New York City’s Upper East Side is in a tizzy because Nello, a local restaurant, has banned single women from eating at the bar because they might be escorts. That might sound outlandish, but the solicitation of customers by escorts seems to be an issue for some high end restaurants. I recently met with a server, we’ll call her Jane, who has worked for several local restaurants. According to Jane, she has seen escorts in action, along with restaurant managers and owners who serve as the go-between the madam and celebrities to place the escorts in strategic locations throughout the restaurant. Jane also said that one restaurant in particular makes it a point to hire hostesses who are young, beautiful, and new to Miami. Jane said she has heard the instructions from managers to the young hostesses to do whatever is necessary to make the celebrities and athletes happy, including going on dates. Jane says she has seen several of these young women leave the hostess position and go on to become escorts or date the celebrities they encounter at the restaurant. Meanwhile, Jane says, single women who sit at the bar are sometimes mistaken for escorts by patrons.
Although some restaurants may encourage escorts, what can a restaurant do if wants to prevent illicit sexual conduct and harassment? Nello’s answer is discriminate against all unaccompanied women with their new seating policy. Restaurants could be fertile ground for hostile work environment claims if restaurant management directs servers to look the other way and for hostesses to enable and participate in the sexual gratification of patrons as a condition of employment. One approach is for restaurants to adopt a system like the restaurant Homeroom in Oakland, California. Homeroom’s owner described her color-coded system in the Washington Post as a system in which:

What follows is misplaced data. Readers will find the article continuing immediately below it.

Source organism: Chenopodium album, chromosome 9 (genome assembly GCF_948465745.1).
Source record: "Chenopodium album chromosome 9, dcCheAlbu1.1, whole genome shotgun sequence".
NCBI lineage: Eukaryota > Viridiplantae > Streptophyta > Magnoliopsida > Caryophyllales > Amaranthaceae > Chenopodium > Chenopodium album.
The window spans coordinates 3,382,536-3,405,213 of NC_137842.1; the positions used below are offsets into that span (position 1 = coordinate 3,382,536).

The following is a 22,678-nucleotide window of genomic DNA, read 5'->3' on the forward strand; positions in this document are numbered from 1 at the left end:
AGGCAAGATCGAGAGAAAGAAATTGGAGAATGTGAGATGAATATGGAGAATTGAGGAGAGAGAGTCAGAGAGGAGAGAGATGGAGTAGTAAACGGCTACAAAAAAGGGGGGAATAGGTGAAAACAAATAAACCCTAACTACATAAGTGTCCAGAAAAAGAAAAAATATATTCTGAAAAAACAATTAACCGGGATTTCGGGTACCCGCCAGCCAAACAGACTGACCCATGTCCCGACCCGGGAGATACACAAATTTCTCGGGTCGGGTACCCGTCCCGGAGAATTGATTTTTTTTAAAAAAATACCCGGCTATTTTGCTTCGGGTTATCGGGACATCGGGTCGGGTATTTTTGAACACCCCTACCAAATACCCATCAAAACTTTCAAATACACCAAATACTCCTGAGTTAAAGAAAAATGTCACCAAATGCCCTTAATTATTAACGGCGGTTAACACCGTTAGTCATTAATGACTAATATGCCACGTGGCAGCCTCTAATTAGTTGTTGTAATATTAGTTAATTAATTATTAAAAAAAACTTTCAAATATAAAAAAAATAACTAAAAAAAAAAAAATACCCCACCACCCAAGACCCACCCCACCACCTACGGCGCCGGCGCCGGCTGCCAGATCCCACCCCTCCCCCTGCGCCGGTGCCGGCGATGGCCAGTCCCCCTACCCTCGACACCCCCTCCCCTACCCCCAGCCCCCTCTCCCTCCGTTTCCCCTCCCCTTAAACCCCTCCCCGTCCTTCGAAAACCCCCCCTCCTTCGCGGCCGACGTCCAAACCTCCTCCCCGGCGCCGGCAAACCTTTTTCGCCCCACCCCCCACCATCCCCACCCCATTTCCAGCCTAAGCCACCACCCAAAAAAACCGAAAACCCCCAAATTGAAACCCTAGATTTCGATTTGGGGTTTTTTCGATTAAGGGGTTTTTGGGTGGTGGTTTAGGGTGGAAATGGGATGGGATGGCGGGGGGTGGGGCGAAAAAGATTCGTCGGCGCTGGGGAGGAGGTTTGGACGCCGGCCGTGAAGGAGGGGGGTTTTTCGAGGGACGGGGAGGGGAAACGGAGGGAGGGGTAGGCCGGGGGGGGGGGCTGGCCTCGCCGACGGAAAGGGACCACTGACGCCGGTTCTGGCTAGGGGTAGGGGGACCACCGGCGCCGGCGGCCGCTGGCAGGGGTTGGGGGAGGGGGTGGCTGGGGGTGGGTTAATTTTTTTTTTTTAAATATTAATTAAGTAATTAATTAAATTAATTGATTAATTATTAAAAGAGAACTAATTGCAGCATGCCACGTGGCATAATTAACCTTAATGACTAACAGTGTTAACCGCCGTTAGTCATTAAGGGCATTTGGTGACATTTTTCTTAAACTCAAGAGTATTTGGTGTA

different types of customer behavior are categorized as yellow, orange or red. Yellow refers to a creepy vibe or unsavory look. Orange means comments with sexual undertones, such as certain compliments on a worker’s appearance. Red signals overtly sexual comments or touching, or repeated incidents in the orange category after being told the comments were unwelcome.”
Homeroom’s staff are instructed to report harassment or unsavory behavior to the manager according to the color and the manager must take specific action such as taking over the table if “orange” is reported or ejecting the customer from the restaurant if “red” is reported. This system seems like an effective way to protect the restaurant’s staff and handle illicit activity without discriminating against female patrons.
Security cameras are another way that restaurants can work toward cracking down on bad behavior. For example, a restaurant in Savannah, Georgia installed security cameras after several servers reported assault by a customer, but the police were unable to press charges due to insufficient evidence. One of the servers, Emilia Holden, stopped a customer and called the police after he touched her butt in appropriately. The customer was charged with sexual battery after the police reviewed the security footage.
If you have been the victim of a hostile work environment, you should discuss your story with an attorney who can guide you. Our attorneys can assist you at any stage. Please contact us to set up a confidential consultation.